from the getting-plugged-in-to-new-technology dept.
Since they came into use by physicians and researchers, Brain-Computer Interfaces (BCIs) or Brain-Machine Interfaces (BMIs) have provided ways to treat neurological disorders and shed light on how the brain functions. As beneficial as they've been, BCIs have potential to go far beyond the technology's current capabilities. In a collaboration between the Yale School of Engineering & Applied Science (SEAS) and Yale School of Medicine, a team of researchers are looking to break through these limitations.
"The goal is to build a class of ultra-low-power devices that are safe for chronic implantation in humans," said Abhishek Bhattacharjee, associate professor of computer science. "Chronic implantation opens the door to a number of clinical uses, ranging from implants to treat epilepsy and movement disorders to designing assistive devices for patients with paralysis, as well as many research uses."
[...] The tricky part about this goal is that these implantable BCIs are limited by how much power they use. Federal and international guidelines state that BCIs must not use more than 15 to 40 milliwatts of power, depending on the depth within the brain tissue that the BCI is implanted. Anything beyond that is unsafe for chronic implantation in humans. Excessive power dissipation causes the devices to overheat, which brings the risk of damaging the cellular tissue of the brain. The SEAS researchers' task, then, is broadening the potential of these devices while staying within a very constrained power limit. They're limiting the power of their own device to 15 milliwatts, which would allow it to be placed deeper into the brain, where power constraints are more stringent.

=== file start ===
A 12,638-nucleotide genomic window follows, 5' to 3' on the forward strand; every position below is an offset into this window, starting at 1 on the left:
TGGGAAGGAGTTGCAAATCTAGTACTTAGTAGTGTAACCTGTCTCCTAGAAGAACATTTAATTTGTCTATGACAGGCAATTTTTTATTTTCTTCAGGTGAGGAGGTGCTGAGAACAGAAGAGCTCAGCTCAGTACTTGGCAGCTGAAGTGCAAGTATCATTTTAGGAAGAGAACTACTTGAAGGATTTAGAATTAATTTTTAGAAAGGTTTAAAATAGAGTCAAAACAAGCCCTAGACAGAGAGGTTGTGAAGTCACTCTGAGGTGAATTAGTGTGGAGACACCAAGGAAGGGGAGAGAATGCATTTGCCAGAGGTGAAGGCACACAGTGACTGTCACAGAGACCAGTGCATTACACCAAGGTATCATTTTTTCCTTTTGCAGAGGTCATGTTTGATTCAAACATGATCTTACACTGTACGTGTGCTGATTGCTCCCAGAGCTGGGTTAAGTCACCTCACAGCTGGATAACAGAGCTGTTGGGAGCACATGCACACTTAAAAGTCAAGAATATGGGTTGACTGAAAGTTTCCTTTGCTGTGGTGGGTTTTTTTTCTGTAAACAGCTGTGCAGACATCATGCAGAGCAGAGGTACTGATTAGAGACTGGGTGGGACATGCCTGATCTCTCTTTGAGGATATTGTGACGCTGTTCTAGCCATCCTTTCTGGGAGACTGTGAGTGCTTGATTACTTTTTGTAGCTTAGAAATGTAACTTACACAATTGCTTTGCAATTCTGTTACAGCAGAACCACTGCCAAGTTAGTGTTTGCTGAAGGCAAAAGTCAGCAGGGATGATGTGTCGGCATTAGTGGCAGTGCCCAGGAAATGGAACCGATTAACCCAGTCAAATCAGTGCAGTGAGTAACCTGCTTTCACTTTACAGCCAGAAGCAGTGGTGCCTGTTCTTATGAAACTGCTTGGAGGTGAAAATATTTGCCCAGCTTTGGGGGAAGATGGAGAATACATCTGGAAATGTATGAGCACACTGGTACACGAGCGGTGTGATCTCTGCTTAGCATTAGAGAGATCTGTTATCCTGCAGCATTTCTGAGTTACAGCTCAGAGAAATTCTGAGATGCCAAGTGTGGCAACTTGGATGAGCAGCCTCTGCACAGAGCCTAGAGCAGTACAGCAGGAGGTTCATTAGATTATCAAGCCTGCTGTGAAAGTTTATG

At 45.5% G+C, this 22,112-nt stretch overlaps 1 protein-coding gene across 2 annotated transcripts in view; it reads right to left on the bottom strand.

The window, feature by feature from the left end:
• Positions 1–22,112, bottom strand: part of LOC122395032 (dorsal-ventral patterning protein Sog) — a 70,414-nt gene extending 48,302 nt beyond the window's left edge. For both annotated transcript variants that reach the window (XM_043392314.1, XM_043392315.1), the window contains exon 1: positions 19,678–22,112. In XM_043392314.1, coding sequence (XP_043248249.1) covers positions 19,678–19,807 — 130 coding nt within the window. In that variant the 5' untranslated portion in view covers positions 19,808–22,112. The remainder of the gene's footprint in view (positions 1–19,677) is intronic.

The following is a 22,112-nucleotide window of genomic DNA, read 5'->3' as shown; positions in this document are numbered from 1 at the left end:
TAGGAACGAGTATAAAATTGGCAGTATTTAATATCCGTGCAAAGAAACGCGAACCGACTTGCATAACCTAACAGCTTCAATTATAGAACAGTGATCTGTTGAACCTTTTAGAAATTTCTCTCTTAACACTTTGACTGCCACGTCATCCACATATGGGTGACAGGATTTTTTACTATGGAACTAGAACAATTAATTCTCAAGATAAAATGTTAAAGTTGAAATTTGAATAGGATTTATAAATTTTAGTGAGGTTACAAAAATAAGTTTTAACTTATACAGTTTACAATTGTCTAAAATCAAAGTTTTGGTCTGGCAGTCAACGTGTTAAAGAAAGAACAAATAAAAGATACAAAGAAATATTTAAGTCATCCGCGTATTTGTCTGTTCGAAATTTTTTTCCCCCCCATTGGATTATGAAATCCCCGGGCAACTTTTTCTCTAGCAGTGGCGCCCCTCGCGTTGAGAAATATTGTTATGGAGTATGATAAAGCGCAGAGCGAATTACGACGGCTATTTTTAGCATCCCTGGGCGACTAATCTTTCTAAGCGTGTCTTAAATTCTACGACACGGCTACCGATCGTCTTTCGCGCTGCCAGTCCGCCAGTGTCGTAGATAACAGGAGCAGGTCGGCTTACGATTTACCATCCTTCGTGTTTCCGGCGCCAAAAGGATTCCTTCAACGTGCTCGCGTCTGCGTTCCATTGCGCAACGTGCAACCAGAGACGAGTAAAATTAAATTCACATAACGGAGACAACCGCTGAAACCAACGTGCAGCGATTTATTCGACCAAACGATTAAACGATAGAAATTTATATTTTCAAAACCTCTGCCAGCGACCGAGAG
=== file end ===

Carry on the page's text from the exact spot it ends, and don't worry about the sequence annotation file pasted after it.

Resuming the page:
"So, it's power-constrained, but at the same time, there are some serious computation needs here—you need to be able to read and perform fairly sophisticated signal processing on more and more data from the brain for these devices to be more useful," Bhattacharjee said. "How you do all of this under really tight power budgets of 10 to 15 milliwatts is a wide-open question."
To that end, they've developed HALO (Hardware Architecture for Low-power BCIs), a general-purpose architecture for implantable BCIs. The technology allows for the treatment of various conditions, and records and processes data for studies to advance our understanding of the brain. The technology includes a chip and sensors and allows for a microelectrode array that reads roughly 50 megabits per second from 96 distinct parts of the brain. And unlike other BCIs, which are designed for one specific purpose — treating epilepsy, for example — the HALO technology can support numerous tasks. This is all achieved while operating within the team's strict power budget.
[...] "One of the things that I'm particularly excited about in our research is that it shows that if you build BCIs that can balance specialized hardware with general purpose hardware in a principled way, you can actually be under the power limit, while supporting a much broader class of computational functionalities than what existing devices support," Bhattacharjee said. He also believes that the results point to a broader question beyond BCIs, particularly because the waning of Dennard scaling (the principle that as transistors get smaller, their power stays constant) "poses questions about how best to determine what to build hardware accelerators for, how to integrate these hardware accelerators seamlessly, and how to enable a modular platform that can naturally slot in new accelerators. HALO is an exemplar of these research questions."
Shixian Wen, Allen Yin, Tommaso Furlanello, et al. Rapid adaptation of brain–computer interfaces to new neuronal ensembles or participants via generative modelling, Nature Biomedical Engineering (DOI: 10.1038/s41551-021-00811-z)